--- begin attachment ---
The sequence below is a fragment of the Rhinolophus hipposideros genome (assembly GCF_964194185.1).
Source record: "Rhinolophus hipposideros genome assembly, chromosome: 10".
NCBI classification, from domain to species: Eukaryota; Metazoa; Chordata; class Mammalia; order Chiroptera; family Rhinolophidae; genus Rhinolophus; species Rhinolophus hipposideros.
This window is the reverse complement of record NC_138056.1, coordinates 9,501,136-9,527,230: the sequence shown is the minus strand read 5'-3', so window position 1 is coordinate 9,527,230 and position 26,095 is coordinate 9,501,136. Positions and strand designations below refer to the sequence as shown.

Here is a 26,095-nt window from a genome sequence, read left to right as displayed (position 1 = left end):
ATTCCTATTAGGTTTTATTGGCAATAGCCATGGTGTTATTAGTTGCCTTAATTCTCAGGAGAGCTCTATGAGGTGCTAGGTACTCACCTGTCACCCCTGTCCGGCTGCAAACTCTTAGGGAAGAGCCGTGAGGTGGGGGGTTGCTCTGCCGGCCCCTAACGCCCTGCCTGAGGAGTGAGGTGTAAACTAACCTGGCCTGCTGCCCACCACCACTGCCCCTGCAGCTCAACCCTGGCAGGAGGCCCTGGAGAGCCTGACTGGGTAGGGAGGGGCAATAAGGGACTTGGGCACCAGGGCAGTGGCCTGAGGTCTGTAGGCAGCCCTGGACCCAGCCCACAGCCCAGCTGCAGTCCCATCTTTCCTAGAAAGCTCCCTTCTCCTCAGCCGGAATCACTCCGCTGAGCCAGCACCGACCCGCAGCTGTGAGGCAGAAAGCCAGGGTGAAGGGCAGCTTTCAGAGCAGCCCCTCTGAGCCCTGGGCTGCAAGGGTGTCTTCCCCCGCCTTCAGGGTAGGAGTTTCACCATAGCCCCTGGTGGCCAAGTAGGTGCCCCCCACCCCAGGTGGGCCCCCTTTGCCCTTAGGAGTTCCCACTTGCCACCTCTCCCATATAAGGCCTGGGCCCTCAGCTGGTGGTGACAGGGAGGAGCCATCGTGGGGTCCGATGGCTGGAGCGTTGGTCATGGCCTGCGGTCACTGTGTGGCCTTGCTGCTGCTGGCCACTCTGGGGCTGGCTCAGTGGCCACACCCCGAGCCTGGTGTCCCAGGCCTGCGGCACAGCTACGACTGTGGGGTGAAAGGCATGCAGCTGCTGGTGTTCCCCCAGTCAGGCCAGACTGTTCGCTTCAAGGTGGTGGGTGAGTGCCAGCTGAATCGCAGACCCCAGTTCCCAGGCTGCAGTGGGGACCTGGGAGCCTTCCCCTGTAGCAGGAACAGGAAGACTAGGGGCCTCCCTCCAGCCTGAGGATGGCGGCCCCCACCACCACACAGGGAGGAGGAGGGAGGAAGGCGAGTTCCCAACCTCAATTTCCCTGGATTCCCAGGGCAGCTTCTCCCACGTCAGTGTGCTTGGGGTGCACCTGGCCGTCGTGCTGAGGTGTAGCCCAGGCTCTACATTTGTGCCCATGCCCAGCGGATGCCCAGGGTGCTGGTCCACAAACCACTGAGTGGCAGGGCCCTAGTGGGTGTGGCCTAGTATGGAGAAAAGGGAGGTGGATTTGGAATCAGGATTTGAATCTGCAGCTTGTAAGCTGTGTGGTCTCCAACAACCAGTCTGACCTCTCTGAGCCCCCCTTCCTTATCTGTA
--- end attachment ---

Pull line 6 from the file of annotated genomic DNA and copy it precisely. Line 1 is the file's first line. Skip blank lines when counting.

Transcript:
ATTCCTATTAGGTTTTATTGGCAATAGCCATGGTGTTATTAGTTGCCTTAATTCTCAGGAGAGCTCTATGAGGTGCTAGGTACTCACCTGTCACCCCTGTCCGGCTGCAAACTCTTAGGGAAGAGCCGTGAGGTGGGGGGTTGCTCTGCCGGCCCCTAACGCCCTGCCTGAGGAGTGAGGTGTAAACTAACCTGGCCTGCTGCCCACCACCACTGCCCCTGCAGCTCAACCCTGGCAGGAGGCCCTGGAGAGCCTGACTGGGTAGGGAGGGGCAATAAGGGACTTGGGCACCAGGGCAGTGGCCTGAGGTCTGTAGGCAGCCCTGGACCCAGCCCACAGCCCAGCTGCAGTCCCATCTTTCCTAGAAAGCTCCCTTCTCCTCAGCCGGAATCACTCCGCTGAGCCAGCACCGACCCGCAGCTGTGAGGCAGAAAGCCAGGGTGAAGGGCAGCTTTCAGAGCAGCCCCTCTGAGCCCTGGGCTGCAAGGGTGTCTTCCCCCGCCTTCAGGGTAGGAGTTTCACCATAGCCCCTGGTGGCCAAGTAGGTGCCCCCCACCCCAGGTGGGCCCCCTTTGCCCTTAGGAGTTCCCACTTGCCACCTCTCCCATATAAGGCCTGGGCCCTCAGCTGGTGGTGACAGGGAGGAGCCATCGTGGGGTCCGATGGCTGGAGCGTTGGTCATGGCCTGCGGTCACTGTGTGGCCTTGCTGCTGCTGGCCACTCTGGGGCTGGCTCAGTGGCCACACCCCGAGCCTGGTGTCCCAGGCCTGCGGCACAGCTACGACTGTGGGGTGAAAGGCATGCAGCTGCTGGTGTTCCCCCAGTCAGGCCAGACTGTTCGCTTCAAGGTGGTGGGTGAGTGCCAGCTGAATCGCAGACCCCAGTTCCCAGGCTGCAGTGGGGACCTGGGAGCCTTCCCCTGTAGCAGGAACAGGAAGACTAGGGGCCTCCCTCCAGCCTGAGGATGGCGGCCCCCACCACCACACAGGGAGGAGGAGGGAGGAAGGCGAGTTCCCAACCTCAATTTCCCTGGATTCCCAGGGCAGCTTCTCCCACGTCAGTGTGCTTGGGGTGCACCTGGCCGTCGTGCTGAGGTGTAGCCCAGGCTCTACATTTGTGCCCATGCCCAGCGGATGCCCAGGGTGCTGGTCCACAAACCACTGAGTGGCAGGGCCCTAGTGGGTGTGGCCTAGTATGGAGAAAAGGGAGGTGGATTTGGAATCAGGATTTGAATCTGCAGCTTGTAAGCTGTGTGGTCTCCAACAACCAGTCTGACCTCTCTGAGCCCCCCTTCCTTATCTGTA